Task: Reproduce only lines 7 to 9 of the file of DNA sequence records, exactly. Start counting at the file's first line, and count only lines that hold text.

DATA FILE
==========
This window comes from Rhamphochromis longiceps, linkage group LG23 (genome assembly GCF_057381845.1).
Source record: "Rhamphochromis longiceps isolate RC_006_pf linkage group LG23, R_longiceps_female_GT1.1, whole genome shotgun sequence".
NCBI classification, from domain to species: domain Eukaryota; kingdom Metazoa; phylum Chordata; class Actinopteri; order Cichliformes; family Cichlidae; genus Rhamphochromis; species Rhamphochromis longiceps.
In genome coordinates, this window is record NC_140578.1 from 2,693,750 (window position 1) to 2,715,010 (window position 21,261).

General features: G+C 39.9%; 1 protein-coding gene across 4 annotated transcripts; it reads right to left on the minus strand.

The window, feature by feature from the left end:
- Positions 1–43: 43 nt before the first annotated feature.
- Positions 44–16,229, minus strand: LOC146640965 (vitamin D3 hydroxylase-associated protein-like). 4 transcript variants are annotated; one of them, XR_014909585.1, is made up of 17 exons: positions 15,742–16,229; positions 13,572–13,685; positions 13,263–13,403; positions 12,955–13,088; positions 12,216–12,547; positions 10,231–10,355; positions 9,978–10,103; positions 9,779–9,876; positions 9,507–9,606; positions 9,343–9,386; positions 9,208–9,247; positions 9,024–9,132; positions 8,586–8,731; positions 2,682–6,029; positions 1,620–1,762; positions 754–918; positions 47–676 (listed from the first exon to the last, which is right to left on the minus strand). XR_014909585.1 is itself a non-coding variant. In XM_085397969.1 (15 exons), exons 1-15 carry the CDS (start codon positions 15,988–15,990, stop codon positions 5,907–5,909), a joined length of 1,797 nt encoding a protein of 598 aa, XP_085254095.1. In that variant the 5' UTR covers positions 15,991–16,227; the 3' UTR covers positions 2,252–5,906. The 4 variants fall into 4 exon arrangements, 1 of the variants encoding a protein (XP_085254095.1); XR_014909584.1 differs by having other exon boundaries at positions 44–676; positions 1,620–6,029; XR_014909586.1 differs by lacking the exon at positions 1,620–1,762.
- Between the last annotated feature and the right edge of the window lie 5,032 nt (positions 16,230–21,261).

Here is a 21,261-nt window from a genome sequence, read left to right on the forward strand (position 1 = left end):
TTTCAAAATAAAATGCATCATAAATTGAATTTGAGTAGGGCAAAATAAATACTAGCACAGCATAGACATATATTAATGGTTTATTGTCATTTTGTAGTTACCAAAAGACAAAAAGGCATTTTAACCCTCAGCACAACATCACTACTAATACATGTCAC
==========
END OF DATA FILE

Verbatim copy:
- Positions 1–43: 43 nt before the first annotated feature.
- Positions 44–16,229, minus strand: LOC146640965 (vitamin D3 hydroxylase-associated protein-like). 4 transcript variants are annotated; one of them, XR_014909585.1, is made up of 17 exons: positions 15,742–16,229; positions 13,572–13,685; positions 13,263–13,403; positions 12,955–13,088; positions 12,216–12,547; positions 10,231–10,355; positions 9,978–10,103; positions 9,779–9,876; positions 9,507–9,606; positions 9,343–9,386; positions 9,208–9,247; positions 9,024–9,132; positions 8,586–8,731; positions 2,682–6,029; positions 1,620–1,762; positions 754–918; positions 47–676 (listed from the first exon to the last, which is right to left on the minus strand). XR_014909585.1 is itself a non-coding variant. In XM_085397969.1 (15 exons), exons 1-15 carry the CDS (start codon positions 15,988–15,990, stop codon positions 5,907–5,909), a joined length of 1,797 nt encoding a protein of 598 aa, XP_085254095.1. In that variant the 5' UTR covers positions 15,991–16,227; the 3' UTR covers positions 2,252–5,906. The 4 variants fall into 4 exon arrangements, 1 of the variants encoding a protein (XP_085254095.1); XR_014909584.1 differs by having other exon boundaries at positions 44–676; positions 1,620–6,029; XR_014909586.1 differs by lacking the exon at positions 1,620–1,762.
- Between the last annotated feature and the right edge of the window lie 5,032 nt (positions 16,230–21,261).